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Evaluating the potential of high-resolution airborne remote sensing for glaciology

Evaluating the potential of high-resolution airborne remote sensing for glaciology

One of the fundamental requirements for the creation of accurate models of glacier mass-balance is the provision of accurate topographic data in the form of Digital Elevation Models (DEMs). Such data have typically been derived from either traditional topographic maps, or more recently, from spaceborne altimetry data. These data sources, however, typically have a low spatial resolution; where high resolution data are required, they are derived by interpolation of the low resolution data, and hence produce inherently 'smooth' DEMs. In recent years, however, the performance of airborne, high resolution altimeters has improved markedly. In this project we investigate the potential of a high resolution LiDAR (Light Detection And Ranging) system both as a tool for the creation of accurate, high resolution DEMs, but also to evaluate the potential of such data in other areas of glaciology such as measurement of glacier velocity through feature tracking.

LiDAR systems are analogous to conventional Radar systems, but instead of radio waves, use a pulsed, near-infrared laser to measure the distance from the aircraft to the surface. They are capable of very high spatial resolutions, which depend on the aircraft altitude, as well as the capabilities of the system itself. For this project, we have used data gathered with the Cambridge University Unit for Landscape Modelling's (part of the Department of Geography) Optech ALT 3033 LiDAR system, which was carried by the UK Natural Environment Research Council Airborne Remote Sensing Facility Dornier Do228 Research Aircraft. Data were collected in the summers of 2003 and 2005, from Midre Lovenbreen, a valley glacier in north-west Spitsbergen, near the Ny Alesund international research base.

The data collected have a spatial resolution of around 1.5 metres, and an accuracy of better than 0.1 m. These data reveal a wealth of surface detail; meltwater channels on the glacier surface are clearly visible, as are crevassed regions. Individual meltwater channels can be tracked downstream along their length, for instance; their depth increases downstream in the image, as would be expected given the increase in water discharge, which leads to greater incision (though melting) into the glacier surface. The ease with which these features can be seen in the imagery should allow their movement to be tracked, giving an estimate of the glacier velocity. We will be testing this once the data collected during 2005 have been through post-collection processing to correct for the movement of the aircraft.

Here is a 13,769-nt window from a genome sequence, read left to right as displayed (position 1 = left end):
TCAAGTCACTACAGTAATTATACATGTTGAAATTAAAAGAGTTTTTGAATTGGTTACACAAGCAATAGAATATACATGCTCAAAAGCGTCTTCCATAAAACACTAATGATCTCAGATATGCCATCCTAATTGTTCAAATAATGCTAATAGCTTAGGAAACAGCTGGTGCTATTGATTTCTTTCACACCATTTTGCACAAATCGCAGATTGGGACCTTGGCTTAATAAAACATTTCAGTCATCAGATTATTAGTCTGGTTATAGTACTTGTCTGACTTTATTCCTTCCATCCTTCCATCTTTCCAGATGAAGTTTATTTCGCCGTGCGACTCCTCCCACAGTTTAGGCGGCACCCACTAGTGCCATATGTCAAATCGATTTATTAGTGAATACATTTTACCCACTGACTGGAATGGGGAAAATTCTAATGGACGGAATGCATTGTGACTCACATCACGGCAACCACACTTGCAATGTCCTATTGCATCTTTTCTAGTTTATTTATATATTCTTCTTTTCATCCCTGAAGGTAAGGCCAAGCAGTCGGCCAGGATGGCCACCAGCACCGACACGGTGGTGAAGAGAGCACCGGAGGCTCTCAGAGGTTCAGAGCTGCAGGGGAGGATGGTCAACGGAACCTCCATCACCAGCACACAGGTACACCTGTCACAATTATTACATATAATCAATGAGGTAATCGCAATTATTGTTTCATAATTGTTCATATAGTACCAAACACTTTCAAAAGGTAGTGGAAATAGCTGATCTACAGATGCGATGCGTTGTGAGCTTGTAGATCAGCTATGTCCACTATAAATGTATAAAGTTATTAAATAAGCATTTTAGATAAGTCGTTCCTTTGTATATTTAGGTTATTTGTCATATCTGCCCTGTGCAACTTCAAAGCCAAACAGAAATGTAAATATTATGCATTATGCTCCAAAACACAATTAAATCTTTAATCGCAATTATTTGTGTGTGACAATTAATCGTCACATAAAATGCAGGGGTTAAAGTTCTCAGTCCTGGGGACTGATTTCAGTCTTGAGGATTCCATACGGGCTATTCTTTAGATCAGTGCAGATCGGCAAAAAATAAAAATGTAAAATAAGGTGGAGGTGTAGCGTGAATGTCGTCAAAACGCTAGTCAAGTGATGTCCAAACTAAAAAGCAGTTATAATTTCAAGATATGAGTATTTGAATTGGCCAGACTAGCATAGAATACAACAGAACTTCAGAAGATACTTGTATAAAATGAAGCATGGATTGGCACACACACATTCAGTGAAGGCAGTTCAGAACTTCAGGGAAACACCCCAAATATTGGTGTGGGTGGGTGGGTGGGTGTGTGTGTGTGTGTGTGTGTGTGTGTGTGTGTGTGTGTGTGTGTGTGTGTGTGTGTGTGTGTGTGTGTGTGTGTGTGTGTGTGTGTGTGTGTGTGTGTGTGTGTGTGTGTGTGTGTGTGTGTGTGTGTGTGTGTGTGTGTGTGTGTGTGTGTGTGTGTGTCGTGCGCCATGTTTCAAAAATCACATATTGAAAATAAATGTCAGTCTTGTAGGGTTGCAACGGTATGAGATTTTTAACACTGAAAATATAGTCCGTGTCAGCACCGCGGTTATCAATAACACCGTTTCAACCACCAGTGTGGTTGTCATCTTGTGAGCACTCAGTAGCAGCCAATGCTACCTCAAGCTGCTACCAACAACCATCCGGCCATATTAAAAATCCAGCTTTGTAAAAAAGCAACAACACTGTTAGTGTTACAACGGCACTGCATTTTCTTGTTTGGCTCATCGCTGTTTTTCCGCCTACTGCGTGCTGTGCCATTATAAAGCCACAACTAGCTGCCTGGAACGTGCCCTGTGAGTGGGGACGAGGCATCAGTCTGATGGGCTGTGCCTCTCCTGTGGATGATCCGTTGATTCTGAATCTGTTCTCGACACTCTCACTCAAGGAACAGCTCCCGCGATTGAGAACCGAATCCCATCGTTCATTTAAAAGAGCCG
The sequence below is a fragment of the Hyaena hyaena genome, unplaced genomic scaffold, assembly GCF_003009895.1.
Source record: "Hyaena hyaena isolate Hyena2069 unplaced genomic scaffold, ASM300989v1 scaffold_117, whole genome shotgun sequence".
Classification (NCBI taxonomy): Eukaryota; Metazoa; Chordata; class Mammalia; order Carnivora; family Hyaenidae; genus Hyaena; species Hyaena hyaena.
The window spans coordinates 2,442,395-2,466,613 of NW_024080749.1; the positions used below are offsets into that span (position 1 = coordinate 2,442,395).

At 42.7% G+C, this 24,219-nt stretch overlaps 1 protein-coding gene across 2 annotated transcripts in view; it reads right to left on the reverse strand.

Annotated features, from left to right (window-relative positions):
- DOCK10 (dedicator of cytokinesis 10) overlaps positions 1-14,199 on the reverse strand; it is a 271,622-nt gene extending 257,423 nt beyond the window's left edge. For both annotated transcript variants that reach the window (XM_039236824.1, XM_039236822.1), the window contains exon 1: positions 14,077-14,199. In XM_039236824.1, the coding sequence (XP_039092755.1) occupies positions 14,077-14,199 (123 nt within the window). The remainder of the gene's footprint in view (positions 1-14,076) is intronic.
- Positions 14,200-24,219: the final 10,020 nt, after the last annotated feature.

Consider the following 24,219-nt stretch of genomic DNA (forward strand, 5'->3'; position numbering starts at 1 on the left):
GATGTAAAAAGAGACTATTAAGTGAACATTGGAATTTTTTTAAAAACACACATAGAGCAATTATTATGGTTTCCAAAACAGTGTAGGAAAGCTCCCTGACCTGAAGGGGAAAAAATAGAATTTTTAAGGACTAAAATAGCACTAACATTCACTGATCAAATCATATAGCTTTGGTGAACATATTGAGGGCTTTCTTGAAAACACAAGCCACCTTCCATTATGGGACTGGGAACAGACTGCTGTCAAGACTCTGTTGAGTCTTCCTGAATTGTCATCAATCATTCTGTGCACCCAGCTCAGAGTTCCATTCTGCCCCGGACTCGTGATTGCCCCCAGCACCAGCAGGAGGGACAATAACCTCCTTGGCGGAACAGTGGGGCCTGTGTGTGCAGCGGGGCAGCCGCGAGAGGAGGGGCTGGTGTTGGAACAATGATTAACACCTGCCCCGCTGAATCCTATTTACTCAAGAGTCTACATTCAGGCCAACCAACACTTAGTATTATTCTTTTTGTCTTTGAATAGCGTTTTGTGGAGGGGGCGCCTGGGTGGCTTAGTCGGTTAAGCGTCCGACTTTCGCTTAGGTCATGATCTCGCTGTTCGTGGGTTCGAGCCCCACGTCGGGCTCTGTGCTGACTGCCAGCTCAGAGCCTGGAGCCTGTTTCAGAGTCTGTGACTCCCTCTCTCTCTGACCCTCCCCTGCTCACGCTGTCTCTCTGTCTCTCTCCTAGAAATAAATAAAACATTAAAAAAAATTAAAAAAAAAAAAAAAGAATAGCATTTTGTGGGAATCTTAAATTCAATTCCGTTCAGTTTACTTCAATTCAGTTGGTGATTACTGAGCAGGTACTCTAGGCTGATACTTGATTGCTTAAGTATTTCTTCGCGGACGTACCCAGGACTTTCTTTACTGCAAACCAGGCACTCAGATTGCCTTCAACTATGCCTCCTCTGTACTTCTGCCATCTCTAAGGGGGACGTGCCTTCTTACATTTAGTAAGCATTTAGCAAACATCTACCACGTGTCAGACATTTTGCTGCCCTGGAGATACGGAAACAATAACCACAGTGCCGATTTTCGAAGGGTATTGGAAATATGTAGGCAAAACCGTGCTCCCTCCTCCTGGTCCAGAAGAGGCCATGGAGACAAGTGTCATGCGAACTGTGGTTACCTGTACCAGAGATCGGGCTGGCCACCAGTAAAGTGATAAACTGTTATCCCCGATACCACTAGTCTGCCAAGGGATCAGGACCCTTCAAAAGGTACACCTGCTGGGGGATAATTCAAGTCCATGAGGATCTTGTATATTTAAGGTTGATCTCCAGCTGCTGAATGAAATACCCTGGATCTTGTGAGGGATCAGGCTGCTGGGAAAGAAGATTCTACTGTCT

Figure 1. High resolution DEM of Midre Lovenbreen derived from the LiDAR data collected during the summer of 2003. The data are shaded according to slope angle and orientation to highlight the detail in the image. The relatively smooth surface of the glacier itself is easily distinguishable from the rough, unglaciated terrain. Surface meltwater streams on the glacier are highlighted in blue; crevasses in green. The area shown is approximately 5km by 3km, and consists of over 12.5 million individual data points.

Image as described adjacent

The LiDAR data also include information on the intensity (strength) of the reflected pulse. These data allow us to distinguish different types of surface in the image; in particular, the area of the glacier which is still covered with snow can be easily distinguished from areas where all the snow has melted. The edge of the glacier itself can also be easily seem.

Figure 2. Elevation corrected intensity image. The remaining snow-covered areas appear as white/very light grey; bare glacier ice areas as dark/mid grey, and the surrounding topography as mid/light grey.

Image as described adjacent

We are also investigating the use of these high-resolution data to help determine the surface roughness of glaciers, which is an important control on the fluxes of heat into or out of the surface from the atmosphere, and hence a control on glacier melt rates, and which also affect the reflectance of the glacier surface in satellite radar imagery.


  • Rees, W.G. and Arnold, N.S. 2007. Mass balance and dynamics of a valley glacier measured by high-resolution LiDAR. Polar Record 43(227), 311-319.
  • Arnold, N.S., Rees, W.G., Hodson, A.J. and Kohler, J. 2006 Topographic controls on the energy balance of a high Arctic glacier. Journal of Geophysical Research. 111 F02011, doi 10.1029/2005JF000426 (15 pp).
  • Rees, W.G. and Arnold, N.S. 2006 Scale-dependent roughness of a glacier surface: implications for radar backscatter and aerodynamic roughness modelling. Journal of Glaciology. 52, 177, 214-222.
  • Arnold, N.S., Rees, W.G., Devereaux, B.J. and Amable, G. 2006. Evaluating the potential of high-resolution airborne LiDAR in glaciology. International Journal of Remote Sensing 27 (5-6), 1233-1251.
  • Arnold, N. and Rees, W.G. 2003. Self-similarity in glacier surface characteristics. Journal of Glaciology 49(147), 547-554.